Today’s teens are ‘wired and tired,’ but not wasted

Maryland Independent - - Community Forum - This ed­i­to­rial orig­i­nally ap­peared in The Dal­las Morn­ing News.

What if be­ing stupid over smart­phones ac­tu­ally shields teenagers from drug and al­co­hol use?

That’s the in­trigu­ing sup­po­si­tion out of a just-re­leased sur­vey by the Na­tional In­sti­tute on Drug Abuse. And isn’t it about time that our much-ma­ligned mo­bile de­vices — sup­pos­edly im­bued with the power to make dig­i­tal robots of us all — caught a break?

That goes dou­ble for their teenage users.

Amer­i­can teens have been rid­ing a 10-year trend of re­duced ex­per­i­men­ta­tion with drugs and al­co­hol. That’s the same decade that put smart­phones and so­cial me­dia ac­counts into the hands of most young peo­ple.

Co­in­ci­dence? Re­searchers don’t think so.

As first re­ported re­cently by The New York Times’ Matt Rich­tel, ex­perts sus­pect there’s some sym­me­try in dig­i­tal-first teens kick­ing drugs to the curb. They sug­gest that many young folks are no longer look­ing to il­le­gal sub­stances for thrills and en­ter­tain­ment be­cause their in­ter­ac­tive world plays to sim­i­lar im­pulses, in­clud­ing sen­sa­tion-seek­ing and the de­sire for in­de­pen­dence.

Today’s teens can’t re­call a world with­out smart­phones, yet the de­vices haven’t been around long enough to al­low re­searchers to un­der­stand their im­pact on the brain. So as part of its an­nual Mon­i­tor­ing Abuse study, the in­sti­tute will gather ex­perts next month to dig even deeper into the topic.

One as­sis­tant clin­i­cal pro­fes­sor of psy­chi­a­try, David Green­field at the Univer­sity of Con­necti­cut School of Medicine, said that in the hands of a teen the ubiq­ui­tous smart­phone is “a por­ta­ble dopamine pump.”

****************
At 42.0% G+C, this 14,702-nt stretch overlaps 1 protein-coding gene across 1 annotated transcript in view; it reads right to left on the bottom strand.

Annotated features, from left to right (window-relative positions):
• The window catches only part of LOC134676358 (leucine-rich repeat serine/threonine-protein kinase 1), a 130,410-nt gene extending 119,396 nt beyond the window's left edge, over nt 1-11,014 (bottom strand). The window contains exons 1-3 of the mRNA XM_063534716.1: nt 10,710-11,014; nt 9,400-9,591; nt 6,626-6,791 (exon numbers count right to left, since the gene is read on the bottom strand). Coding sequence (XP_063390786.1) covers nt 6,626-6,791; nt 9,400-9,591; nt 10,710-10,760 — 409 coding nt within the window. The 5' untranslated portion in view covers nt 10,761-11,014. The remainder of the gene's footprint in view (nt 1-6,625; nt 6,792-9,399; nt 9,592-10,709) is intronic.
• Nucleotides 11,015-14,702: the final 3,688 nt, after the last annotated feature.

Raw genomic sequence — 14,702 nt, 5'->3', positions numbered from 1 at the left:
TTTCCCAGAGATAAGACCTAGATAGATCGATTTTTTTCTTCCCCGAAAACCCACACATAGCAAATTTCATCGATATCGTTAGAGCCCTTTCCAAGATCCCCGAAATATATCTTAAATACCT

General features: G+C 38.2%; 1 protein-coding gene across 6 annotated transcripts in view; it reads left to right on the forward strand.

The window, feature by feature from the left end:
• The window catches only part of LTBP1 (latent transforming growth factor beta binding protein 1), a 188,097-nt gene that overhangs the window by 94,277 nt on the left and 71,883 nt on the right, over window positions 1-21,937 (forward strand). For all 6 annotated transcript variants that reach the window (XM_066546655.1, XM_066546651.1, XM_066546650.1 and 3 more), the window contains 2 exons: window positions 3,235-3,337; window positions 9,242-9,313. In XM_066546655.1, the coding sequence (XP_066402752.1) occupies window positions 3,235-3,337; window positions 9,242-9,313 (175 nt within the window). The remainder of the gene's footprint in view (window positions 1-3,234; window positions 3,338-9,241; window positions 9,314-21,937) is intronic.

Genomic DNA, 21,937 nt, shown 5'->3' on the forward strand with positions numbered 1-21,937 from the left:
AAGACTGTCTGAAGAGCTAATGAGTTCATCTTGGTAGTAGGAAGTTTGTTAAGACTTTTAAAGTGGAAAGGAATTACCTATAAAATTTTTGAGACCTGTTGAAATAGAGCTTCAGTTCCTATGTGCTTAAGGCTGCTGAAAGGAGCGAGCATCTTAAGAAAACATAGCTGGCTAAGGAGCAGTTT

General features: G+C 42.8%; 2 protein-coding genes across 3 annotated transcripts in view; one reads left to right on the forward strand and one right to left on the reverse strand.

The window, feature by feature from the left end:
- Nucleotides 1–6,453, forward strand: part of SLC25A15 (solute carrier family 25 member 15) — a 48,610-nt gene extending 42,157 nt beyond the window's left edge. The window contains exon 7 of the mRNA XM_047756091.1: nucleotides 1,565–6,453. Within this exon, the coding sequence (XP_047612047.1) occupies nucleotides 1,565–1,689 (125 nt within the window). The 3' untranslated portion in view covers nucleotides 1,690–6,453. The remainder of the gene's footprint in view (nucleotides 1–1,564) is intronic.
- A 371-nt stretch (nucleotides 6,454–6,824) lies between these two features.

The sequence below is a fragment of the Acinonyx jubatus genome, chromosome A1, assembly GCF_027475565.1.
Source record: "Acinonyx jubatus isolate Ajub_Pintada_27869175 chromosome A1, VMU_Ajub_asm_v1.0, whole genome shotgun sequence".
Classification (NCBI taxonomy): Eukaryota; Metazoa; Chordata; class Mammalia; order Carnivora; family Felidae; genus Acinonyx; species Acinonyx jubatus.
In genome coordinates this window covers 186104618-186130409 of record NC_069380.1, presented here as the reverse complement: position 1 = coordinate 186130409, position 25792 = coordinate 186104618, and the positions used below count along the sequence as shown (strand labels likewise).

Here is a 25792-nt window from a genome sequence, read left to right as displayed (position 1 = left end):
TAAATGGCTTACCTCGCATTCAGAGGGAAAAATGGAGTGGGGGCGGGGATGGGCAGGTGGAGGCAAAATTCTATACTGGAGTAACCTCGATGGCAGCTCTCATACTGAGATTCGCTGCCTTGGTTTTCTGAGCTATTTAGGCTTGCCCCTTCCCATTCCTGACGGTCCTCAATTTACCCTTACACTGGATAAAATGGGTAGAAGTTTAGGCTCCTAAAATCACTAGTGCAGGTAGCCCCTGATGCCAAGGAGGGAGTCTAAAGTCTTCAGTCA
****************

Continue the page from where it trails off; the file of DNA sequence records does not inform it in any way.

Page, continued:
For sure, a mo­bile de­vice can prove to be a use­ful prop — an op­tion or a dis­trac­tion from more reck­less ac­tiv­i­ties such as drugs. As one 17-year-old ex­plained it to The Times re­porter:

The phone pro­vides a valu­able tool for peo­ple at par­ties who don’t want to do drugs be­cause “you can sit around and look like you’re do­ing some­thing, even if you’re not do­ing some­thing, like just surf­ing the web.”

Re­gret­tably, if the teens’ in­ter­net-over-drugs bent is real, it also seems short-lived. While drug use has fallen among youths ages 12 to 17, it hasn’t de­clined among col­lege stu­dents.

And dig­i­tal tech­nol­ogy can do its own share of dam­age to phys­i­cal and men­tal health, whether in the form of deadly tex­ting be­hind the wheel or the 24-7 ham­ster wheel of “wired and tired.”

While we’ve never en­coun­tered an ac­tual teen iPhone zom­bie, the de­vices can re­duce fo­cus and mess with young peo­ple’s sleep pat­terns. They also are a tool cred­ited with help­ing stu­dents adapt to a chang­ing world and mak­ing real so­cial con­nec­tions.

And if smart­phones oc­cupy time that other­wise would be spent on par­ty­ing, that’s prob­a­bly a good thing as well.

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